A collection of books that, for one reason or another, I completely despise.
These are made up of books that I’ve tried to read and not have been able to finish. Of books I have finished and found out what a colossal waste of time they were. And books I loathe on principle that I will read just so I can have ammunition with which I can destroy them.
Books that I’ve tried to read and not have been able to finish:
Pygmy by Chuck Palahniuk. The book had promise. The premise was great. And I love Palahniuk’s nihilistic post-modernism. Unfortunately, after just a few pages, I had given myself such a headache trying to decipher the broken English that I just gave up and returned the book to the library. Pygmy is a book that held so much promise, but due to Palahniuk having established himself as “the weird guy,” an editor somewhere gave the go-ahead on his experimental prose and published one of the worst books I have ever had the misfortune to read. I’m just thankful that I borrowed this one from the library instead of buying it.
The Eye of the World by Robert Jordan. Once upon a time, way back when Beej was a freshman in high school, his friends told him about this fantastic fantasy series called The Wheel of Time. Beej loved fantasy novels like The Lord of the Rings, so he eagerly went to the bookstore and bought the first volume in the series. He was intimidated by the book’s length, but after his freshman year, he still hadn’t finished the book. Years passed, and he would pick it up occasionally and get into the narrative again. Eventually, though, the boring parts dragged on and on, and he decided that in order for him to live Happily Ever After, he and The Eye of the World would have to part ways. They could still be friends, but Beej realized that Robert Jordan might be good at worldbuilding, but he sure wasn’t too good at making it interesting to read about. The end.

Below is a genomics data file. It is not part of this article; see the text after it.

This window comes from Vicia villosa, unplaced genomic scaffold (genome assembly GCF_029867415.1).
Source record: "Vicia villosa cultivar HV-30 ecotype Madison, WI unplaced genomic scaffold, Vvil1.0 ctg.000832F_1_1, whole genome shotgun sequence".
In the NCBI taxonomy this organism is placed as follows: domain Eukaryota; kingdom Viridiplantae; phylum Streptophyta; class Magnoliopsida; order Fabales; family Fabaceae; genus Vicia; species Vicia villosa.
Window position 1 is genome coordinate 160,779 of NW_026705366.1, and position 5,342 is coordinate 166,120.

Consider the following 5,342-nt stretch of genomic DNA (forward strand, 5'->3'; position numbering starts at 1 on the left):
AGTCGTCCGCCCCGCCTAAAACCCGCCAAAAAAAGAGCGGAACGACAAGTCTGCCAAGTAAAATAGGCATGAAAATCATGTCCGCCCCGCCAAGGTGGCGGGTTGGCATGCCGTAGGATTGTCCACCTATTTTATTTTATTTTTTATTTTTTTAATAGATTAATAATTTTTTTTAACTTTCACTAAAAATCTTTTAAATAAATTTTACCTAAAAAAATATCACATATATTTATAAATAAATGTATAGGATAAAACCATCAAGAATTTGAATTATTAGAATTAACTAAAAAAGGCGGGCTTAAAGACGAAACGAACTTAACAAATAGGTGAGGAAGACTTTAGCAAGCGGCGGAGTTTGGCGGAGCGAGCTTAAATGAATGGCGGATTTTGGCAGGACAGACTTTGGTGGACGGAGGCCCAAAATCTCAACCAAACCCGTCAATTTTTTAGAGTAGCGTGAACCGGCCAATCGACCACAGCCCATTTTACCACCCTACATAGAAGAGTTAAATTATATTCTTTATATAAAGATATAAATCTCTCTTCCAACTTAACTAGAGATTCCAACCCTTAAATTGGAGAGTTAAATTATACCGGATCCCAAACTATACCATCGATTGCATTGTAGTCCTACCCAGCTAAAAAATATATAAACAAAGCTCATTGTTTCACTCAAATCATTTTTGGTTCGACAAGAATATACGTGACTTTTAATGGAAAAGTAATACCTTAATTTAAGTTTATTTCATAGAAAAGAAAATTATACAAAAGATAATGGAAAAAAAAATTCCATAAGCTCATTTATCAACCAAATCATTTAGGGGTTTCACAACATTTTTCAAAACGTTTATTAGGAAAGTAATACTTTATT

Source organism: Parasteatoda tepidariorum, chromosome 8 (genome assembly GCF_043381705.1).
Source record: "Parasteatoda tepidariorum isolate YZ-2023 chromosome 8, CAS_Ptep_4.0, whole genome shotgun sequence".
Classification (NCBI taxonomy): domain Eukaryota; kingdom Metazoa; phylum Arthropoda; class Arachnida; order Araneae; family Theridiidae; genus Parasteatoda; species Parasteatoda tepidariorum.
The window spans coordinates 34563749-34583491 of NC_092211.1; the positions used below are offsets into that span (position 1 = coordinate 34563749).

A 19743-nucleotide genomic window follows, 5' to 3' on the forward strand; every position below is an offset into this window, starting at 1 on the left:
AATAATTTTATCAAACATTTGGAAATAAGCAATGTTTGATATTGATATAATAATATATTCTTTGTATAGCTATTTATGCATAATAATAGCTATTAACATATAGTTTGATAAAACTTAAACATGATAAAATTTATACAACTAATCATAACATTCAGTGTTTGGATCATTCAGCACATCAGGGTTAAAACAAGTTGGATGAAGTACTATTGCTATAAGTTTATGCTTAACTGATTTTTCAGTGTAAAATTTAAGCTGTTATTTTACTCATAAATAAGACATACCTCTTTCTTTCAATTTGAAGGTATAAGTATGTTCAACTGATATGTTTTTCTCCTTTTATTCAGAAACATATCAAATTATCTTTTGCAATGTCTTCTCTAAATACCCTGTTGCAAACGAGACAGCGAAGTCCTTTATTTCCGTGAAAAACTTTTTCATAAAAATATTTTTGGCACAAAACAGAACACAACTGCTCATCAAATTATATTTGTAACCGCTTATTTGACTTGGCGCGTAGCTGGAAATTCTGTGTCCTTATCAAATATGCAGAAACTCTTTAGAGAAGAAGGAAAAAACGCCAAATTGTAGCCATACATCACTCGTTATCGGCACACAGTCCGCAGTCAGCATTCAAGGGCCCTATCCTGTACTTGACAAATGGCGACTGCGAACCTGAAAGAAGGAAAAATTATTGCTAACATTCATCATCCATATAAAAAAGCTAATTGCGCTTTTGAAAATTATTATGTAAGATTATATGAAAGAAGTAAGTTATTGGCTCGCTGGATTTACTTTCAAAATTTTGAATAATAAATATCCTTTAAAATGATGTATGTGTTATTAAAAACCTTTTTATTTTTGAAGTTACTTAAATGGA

Ulysses by James Joyce. Okay, technically, this one isn’t a “haven’t been able to finish” as much as it is a “will not finish for any amount of money or pride on the face of the earth.” When I was in graduate school, I had to read the first ten chapters of this book. And I did. After being subjected to paragraph upon unconnected, stream of consciousness paragraph, I swore I would never read the rest of the book. And I never will. Ten chapters is quite enough, and while I can intellectually appreciate the effort and academic reasons Ulysses is considered a “great work of literature,” I will never be able to enter into that conversation. And I’m happier because of it.
Books I have finished and found out what a colossal waste of time they were:
The Lost Symbol by Dan Brown. I loved The DaVinci Code. I loved Angels and Demons even more than that. So when The Lost Symbol was announced, I was excited. Unfortunately, the book itself was so full of crap that “full of crap” can’t even begin to tell just how full of crap it was. It wasn’t Brown’s writing style, either; that’s easily looked past. It was the content. It was trite and full of clichés. Even the denouement of the novel made me literally yell “Bullshit!” at the speaker in my car when the audiobook got to a certain part. I’m all about the willing suspension of disbelief, but sometimes an author asks too much. And sometimes, Dan Brown, you can let that cash cow go. If there’s another Robert Langdon novel, I’ll read the reviews first because The Lost Symbol was bad enough that I won’t subject myself to that again.